Ever since the feminist movement took off globally, women in China also began speaking out about their experiences of sexual assault and harassment at work and school.

On January 1, 2018, Luo Qianqian posted an online denunciation detailing how she was assaulted by her PhD supervisor while studying in Beijing. She signed the post using the Mandarin equivalent of the #MeToo hashtag.

This sparked a torrent of online support of other women who also spoke up and shared their stories. Following Luo’s recount, another woman made rape allegations against ecommerce mogul Richard Liu, the CEO of JD.com, after which she was initially “slut-shamed” by many netizens, the New York Times reported.

Liu maintained the interaction was consensual and prosecutors decided there was insufficient evidence to charge him. A civil suit against Liu is continuing.

Yet, recent developments indicate that feminist movements may be having an incremental impact. In a landmark case, China recently made it possible for women to file civil sexual harassment complaints. Earlier this year, a plaintiff won one of the country’s first sexual harassment civil suits against a colleague.

Nevertheless, online discussions mentioning #MeToo have been met with aggressive censorship and women who openly protest against sexism in China risk being arrested. This recalls the notable case of the Feminist Five, a group of five Chinese women who were detained in Beijing in 2015 for planning protests against sexual assault and sexual harassment on public transportation.

China’s toxic tech industry

The female Alibaba employee claims that she was introduced to her supervisor’s business partners with the following sentence: “Look how kind I am. I brought you guys a beauty.”

Many online discussions zeroed in on this alleged joke, saying that it demonstrated how the tech industry continues to regard women as sexual objects.

A separate report from 2015 points out that Chinese tech firms would regularly hire female “motivators” to boost morale among largely male coders and programmers.

In another disturbing incident, footage from 2017 showed a group of female Tencent employees using their teeth to open bottles of champagne placed between the legs of male colleagues at a company New Year’s Eve party. Tencent apologised for the video after it went viral, claiming that its managers had failed to properly oversee the planning of the event.

In 2018, a Human Rights Watch (HRW) report found that major technology companies, including Alibaba, Baidu and Tencent, had widely used “gender discriminatory job advertisements”, which said men were preferred or specifically barred women applicants.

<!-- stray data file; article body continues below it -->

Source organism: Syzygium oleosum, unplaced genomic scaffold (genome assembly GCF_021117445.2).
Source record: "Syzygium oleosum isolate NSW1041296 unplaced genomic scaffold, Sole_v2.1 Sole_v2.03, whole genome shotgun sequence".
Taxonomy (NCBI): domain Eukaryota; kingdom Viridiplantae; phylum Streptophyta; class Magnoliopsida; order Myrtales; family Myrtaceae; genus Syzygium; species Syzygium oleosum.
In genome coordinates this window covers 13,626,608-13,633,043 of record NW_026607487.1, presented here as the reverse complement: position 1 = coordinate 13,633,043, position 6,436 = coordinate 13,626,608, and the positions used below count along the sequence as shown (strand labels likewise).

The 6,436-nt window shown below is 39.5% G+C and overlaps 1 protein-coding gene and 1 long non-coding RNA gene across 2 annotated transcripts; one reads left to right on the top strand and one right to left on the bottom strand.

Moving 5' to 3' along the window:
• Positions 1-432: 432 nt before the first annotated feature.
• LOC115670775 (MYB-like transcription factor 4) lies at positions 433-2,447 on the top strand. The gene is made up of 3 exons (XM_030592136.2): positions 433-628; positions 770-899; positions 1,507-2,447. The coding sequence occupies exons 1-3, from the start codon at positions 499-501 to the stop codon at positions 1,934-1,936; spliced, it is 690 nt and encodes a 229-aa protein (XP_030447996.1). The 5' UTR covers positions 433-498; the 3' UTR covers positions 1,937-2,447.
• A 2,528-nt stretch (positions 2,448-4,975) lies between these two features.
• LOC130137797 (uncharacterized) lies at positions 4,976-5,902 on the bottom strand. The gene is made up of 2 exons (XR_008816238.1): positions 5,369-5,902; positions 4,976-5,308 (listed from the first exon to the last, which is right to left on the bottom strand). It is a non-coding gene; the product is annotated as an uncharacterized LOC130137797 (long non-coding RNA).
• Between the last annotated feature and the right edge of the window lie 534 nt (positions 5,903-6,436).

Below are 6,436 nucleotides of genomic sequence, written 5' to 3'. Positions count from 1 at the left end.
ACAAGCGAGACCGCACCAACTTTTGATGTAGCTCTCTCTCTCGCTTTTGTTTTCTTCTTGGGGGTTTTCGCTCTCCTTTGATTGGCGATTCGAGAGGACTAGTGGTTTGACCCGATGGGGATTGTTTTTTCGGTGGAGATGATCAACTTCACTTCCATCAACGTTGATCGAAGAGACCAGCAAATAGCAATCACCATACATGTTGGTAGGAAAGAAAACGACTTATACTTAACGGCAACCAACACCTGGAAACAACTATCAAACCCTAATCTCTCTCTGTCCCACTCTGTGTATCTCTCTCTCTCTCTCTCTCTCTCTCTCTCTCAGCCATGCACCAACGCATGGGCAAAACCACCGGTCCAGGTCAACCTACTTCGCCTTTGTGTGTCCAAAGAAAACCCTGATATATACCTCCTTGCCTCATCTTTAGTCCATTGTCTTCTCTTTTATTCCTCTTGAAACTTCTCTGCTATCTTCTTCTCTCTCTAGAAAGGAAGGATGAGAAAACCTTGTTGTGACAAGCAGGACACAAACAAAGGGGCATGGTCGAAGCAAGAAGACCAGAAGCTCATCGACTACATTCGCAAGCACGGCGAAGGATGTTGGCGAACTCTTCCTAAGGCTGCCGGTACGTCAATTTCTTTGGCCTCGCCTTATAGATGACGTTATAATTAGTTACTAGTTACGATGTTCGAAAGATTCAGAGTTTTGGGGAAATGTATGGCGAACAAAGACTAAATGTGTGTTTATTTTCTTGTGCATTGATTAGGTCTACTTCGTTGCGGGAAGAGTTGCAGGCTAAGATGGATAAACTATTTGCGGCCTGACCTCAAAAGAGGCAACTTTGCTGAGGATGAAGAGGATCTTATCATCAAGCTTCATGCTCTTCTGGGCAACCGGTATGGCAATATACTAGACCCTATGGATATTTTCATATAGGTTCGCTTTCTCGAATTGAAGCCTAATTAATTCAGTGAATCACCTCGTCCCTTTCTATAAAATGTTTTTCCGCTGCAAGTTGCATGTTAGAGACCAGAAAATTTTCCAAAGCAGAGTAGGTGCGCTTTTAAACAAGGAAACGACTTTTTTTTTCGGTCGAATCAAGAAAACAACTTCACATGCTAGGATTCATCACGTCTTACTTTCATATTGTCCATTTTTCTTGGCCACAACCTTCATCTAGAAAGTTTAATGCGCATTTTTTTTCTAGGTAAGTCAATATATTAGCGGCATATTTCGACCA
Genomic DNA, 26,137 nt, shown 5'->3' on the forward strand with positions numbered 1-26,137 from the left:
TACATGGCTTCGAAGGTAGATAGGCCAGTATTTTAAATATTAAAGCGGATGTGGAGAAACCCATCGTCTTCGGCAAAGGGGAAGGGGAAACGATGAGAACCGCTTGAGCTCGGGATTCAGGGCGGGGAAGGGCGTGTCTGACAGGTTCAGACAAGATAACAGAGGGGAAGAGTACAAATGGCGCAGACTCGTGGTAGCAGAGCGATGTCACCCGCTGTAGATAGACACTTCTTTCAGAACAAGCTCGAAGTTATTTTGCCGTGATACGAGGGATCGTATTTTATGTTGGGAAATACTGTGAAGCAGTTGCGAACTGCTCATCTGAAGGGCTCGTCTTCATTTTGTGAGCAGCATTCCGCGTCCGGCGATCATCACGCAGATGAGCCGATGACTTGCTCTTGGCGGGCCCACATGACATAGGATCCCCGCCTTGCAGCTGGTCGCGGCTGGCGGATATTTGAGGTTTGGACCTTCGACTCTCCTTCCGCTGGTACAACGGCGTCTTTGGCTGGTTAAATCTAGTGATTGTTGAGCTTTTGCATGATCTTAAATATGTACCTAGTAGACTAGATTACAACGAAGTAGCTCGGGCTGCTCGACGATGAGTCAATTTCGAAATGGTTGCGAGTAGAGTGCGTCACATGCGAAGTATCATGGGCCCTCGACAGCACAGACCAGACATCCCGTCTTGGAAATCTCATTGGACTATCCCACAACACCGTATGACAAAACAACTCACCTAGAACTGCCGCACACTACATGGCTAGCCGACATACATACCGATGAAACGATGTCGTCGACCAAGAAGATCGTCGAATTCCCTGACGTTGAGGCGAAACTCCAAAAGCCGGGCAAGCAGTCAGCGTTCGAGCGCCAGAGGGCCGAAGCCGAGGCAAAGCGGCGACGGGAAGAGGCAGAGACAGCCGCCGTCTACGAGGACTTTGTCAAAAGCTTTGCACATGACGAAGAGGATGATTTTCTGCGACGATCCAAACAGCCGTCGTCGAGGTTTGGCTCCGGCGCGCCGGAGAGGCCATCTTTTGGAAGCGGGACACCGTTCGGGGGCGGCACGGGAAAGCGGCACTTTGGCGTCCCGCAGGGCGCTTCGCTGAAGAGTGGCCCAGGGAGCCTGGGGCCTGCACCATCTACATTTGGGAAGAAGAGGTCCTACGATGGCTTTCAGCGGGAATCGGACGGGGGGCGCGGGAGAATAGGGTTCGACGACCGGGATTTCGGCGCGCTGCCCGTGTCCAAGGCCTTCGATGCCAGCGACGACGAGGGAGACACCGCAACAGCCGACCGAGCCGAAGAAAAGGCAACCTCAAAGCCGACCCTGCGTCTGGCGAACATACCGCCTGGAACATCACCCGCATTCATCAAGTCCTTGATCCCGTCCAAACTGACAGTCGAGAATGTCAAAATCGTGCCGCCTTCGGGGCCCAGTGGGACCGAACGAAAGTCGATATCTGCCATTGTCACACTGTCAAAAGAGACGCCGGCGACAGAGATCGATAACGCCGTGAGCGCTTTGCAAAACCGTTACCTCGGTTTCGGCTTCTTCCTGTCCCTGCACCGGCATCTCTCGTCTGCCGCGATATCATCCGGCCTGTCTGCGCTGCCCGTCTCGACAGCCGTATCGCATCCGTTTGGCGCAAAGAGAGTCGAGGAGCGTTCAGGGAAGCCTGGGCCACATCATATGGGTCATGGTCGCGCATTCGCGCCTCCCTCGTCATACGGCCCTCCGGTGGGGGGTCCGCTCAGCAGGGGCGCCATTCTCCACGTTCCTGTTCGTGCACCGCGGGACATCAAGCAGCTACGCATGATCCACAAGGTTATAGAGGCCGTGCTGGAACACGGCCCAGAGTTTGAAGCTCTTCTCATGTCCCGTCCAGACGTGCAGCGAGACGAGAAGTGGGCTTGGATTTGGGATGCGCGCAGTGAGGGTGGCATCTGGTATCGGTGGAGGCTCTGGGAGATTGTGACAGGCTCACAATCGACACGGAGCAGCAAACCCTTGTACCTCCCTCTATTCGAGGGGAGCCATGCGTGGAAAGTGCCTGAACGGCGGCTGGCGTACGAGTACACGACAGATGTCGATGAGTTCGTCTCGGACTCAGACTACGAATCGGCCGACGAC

Some adverts even promised candidates they would work with “beautiful girls” and “goddesses”, HRW said in its report based on an analysis of 36,000 job posts between 2013 and 2018.

Last year, Airbnb launched an investigation after female employees in China complained to US management about alleged misconduct by senior executives, including allegedly scoring female employees on their looks.

Many netizens particularly slammed the corporate drinking culture in China, which frequently leads to senior male employees or clients pushing younger female workers to drink excessively when signing contracts or as a show of respect.

In his letter to all Alibaba employees, Zhang noted that the company “staunchly opposed to the ugly forced drinking culture” and that employees were empowered to reject drinking requests, whether they were from clients or supervisors.

However, many women pointed out on social media that, in most cases, this was not a feasible option. Moreover, women are still frequently blamed for the “misfortunes” that they encounter when being drunk.

“He got drunk: People often use this phrase as an excuse for the bad things he did. She got drunk: People often use this phrase as a justification for the bad things that happened to her,” a female blogger wrote on Weibo, pointing out the problem.

Forcible indecency not deemed a crime

On September 9 authorities in Jinan, in Shandong province, found that the Wang had committed forcible indecency, which was not considered a crime. He was instead ordered to be detained for 15 days, in accordance with article 44 of the administrative Public Security Management Punishment Law.